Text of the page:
We took a 2 hour walking tour of Ljubljana, which we highly recommend. The guides do not charge a fee, but work solely for tips. (If interested, go to http://www.ljubljanafreetour.com/.) Along the way we trekked cobblestoned streets, learned a fair amount of Slovenian history, sampled sour cabbage and sour turnip, both of which were much better than expected, and gained a good appreciation of the old city.
Two Museums of Note
Wimping out after the tour in 87° heat, we took the funicular to the castle. Architecturally, the castle is a cobbling together of different eras and some reconstruction, but still worth a visit, particularly to the watch tower and the Slovenia History Exhibition. The latter’s exhibits are excellent and formatted with a selection of submenus (with subtitles in several languages) that allows the viewer to learn as much or as little as desired. The only way up the watch tower is hoofing it, but the panoramic views of the city are worth the climb.
The City Museum of Ljubljana turned out to be one of the best museums we’ve ever visited. The modest admission fee (student and senior discounts available) also includes a free audio tour in several languages. The museum covers the history of Ljubljana, and, of course, Slovenia, from pre-Roman to contemporary times. With each exhibit in this three-level museum, the audio guide allows the visitor to select more in-depth background if desired, as well as skip entries if you’re enough of a philistine to blow off a fascinating history.
I found a couple of exhibits on women quite interesting, one an enacted “women’s voices through the centuries” (mostly up through the 19th c.) which provided glimpses into both common and famous women of their times. The other, in the post-WWII portion of the museum was this sign, whose caption was one of the few items not translated:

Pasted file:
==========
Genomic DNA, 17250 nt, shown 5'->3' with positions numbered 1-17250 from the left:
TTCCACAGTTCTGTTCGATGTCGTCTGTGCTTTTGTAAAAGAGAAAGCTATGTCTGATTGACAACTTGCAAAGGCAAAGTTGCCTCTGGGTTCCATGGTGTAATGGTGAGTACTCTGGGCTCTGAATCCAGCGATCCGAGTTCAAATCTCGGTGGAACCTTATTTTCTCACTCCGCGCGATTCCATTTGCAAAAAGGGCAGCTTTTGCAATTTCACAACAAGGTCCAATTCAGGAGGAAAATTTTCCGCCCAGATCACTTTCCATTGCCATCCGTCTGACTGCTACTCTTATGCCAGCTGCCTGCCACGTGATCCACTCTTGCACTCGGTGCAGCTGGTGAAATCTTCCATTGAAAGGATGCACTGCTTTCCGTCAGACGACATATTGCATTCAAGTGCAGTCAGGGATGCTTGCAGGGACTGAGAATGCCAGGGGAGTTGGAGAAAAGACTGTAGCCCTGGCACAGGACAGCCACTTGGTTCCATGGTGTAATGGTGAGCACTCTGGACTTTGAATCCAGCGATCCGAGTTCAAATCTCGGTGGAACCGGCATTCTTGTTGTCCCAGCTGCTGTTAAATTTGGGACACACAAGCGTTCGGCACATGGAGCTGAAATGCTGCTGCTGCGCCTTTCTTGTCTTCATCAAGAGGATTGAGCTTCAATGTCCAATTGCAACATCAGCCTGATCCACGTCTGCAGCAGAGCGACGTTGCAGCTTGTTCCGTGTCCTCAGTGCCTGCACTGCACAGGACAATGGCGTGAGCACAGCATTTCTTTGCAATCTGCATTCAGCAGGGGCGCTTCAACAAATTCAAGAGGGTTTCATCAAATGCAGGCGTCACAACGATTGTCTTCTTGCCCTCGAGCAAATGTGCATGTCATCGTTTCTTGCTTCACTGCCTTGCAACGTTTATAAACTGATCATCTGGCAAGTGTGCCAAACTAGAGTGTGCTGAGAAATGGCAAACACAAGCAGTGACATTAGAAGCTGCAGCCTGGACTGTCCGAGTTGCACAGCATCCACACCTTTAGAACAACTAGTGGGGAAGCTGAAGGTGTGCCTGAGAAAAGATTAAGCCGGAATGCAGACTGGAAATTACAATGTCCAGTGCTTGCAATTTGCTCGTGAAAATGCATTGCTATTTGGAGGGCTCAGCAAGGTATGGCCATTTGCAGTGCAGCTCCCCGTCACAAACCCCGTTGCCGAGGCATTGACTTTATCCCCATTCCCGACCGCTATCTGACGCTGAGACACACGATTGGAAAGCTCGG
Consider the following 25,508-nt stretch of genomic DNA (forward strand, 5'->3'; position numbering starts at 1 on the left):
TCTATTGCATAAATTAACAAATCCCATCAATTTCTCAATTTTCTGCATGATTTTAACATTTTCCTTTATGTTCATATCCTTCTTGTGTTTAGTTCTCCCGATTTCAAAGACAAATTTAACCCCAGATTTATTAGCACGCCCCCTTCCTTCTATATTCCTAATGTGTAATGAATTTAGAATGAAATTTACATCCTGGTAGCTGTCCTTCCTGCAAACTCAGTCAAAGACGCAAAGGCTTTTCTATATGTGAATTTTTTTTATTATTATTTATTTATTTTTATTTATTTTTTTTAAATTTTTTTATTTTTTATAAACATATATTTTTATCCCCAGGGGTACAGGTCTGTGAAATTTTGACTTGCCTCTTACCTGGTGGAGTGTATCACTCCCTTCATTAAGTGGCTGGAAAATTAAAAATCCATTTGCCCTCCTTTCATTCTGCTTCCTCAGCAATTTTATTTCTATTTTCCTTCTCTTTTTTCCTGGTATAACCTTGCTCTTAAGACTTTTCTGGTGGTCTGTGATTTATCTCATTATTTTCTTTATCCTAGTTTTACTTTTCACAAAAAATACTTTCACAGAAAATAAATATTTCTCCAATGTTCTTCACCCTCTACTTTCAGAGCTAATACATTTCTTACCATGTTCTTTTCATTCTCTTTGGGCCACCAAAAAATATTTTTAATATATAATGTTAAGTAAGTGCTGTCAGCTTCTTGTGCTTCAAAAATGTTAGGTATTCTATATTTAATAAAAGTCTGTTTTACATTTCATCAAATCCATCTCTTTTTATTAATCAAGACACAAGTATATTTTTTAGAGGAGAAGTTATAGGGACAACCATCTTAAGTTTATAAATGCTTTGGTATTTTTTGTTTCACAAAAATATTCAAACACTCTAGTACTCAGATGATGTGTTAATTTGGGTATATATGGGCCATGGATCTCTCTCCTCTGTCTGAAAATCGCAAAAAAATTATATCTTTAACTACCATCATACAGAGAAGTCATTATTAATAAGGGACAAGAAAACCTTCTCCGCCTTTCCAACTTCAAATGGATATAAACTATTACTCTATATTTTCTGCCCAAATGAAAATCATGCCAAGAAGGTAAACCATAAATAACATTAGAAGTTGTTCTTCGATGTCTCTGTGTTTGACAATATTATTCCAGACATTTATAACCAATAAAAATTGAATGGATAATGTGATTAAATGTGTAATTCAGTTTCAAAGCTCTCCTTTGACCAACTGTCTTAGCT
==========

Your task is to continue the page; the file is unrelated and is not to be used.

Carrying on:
I noted that it was identical to the WWII poster of Rosie the Riveter, encouraging and praising women who went to work in America’s factories, replacing the men who went to war and maintaining the materiel output that helped the Allies win. A very nice girl at the front desk translated the Slovene caption I’d copied and explained that the “Rosie” image had been adopted by the post-WWII women’s rights movement in Slovenia. She added that women did not receive the right to vote until after WWII. How interesting and appropriate that “Rosie” became the Slovene feminist symbol!
Food & Entertainment
I’ll close this somewhat lengthy blog with notes on two great restaurants, Sokol and Most. Sokol was recommended to us for “typical” Slovenian food, and despite concerns that it could be a tourist trap, we went the first night. And the next. There was a wide range of Slovenian dishes on the menu in nature and prices, but all portions were generous and the food delicious and reasonable . Over two nights we had octopus salad, calamari stuffed with ham and cheese, traditional venison stew, chicken pate wrapped in prosciutto, and salads. The last night we ate at Most, where the sesame-encrusted tuna steak and gnocchi with grilled pears and a walnut cream sauce were out of this world. We highly recommend both.
Sokol: Ciril Metadov trg 18, just east of the Town Hall and Robba Fountain.
Most: Petkovskovo nabrezje 21, on the north side of Butcher’s Bridge, a block and a half east of Presernov Trg (Preseren Square).
Two nights we hung out after dinner at Seam, an outdoor café on Presernov Square that offered live music. The first evening was forgettable rock and roll, while the second evening featured a guitar duo that played a great assortment of “soft” rock from Elvis to U2, and everything in between. Even when the music wasn’t great, the atmosphere was congenial, the river and city beautiful, a very nice end to both evenings.
For whatever reason, train travel between Trieste and Ljubljana is unnecessarily complicated, at best; in the train station at Trieste, we were told outright it wasn’t possible, and the bus was recommended. Whatever the train situation is, I’m happy to report that the bus was a comfortable and inexpensive alternative, about €26 for an air-conditioned, 2 ½ hour ride. However, there are no toilet facilities on the bus, so keep that in mind.
We stayed at the Central Hotel which was about 3 blocks north of Presernov Square. The room was not large but spacious enough, with a great shower, and the included breakfast was great. The reception staff all spoke excellent English, as did almost everyone we encountered in Ljubljana.
All in all, an excellent start to our first visit to Slovenia!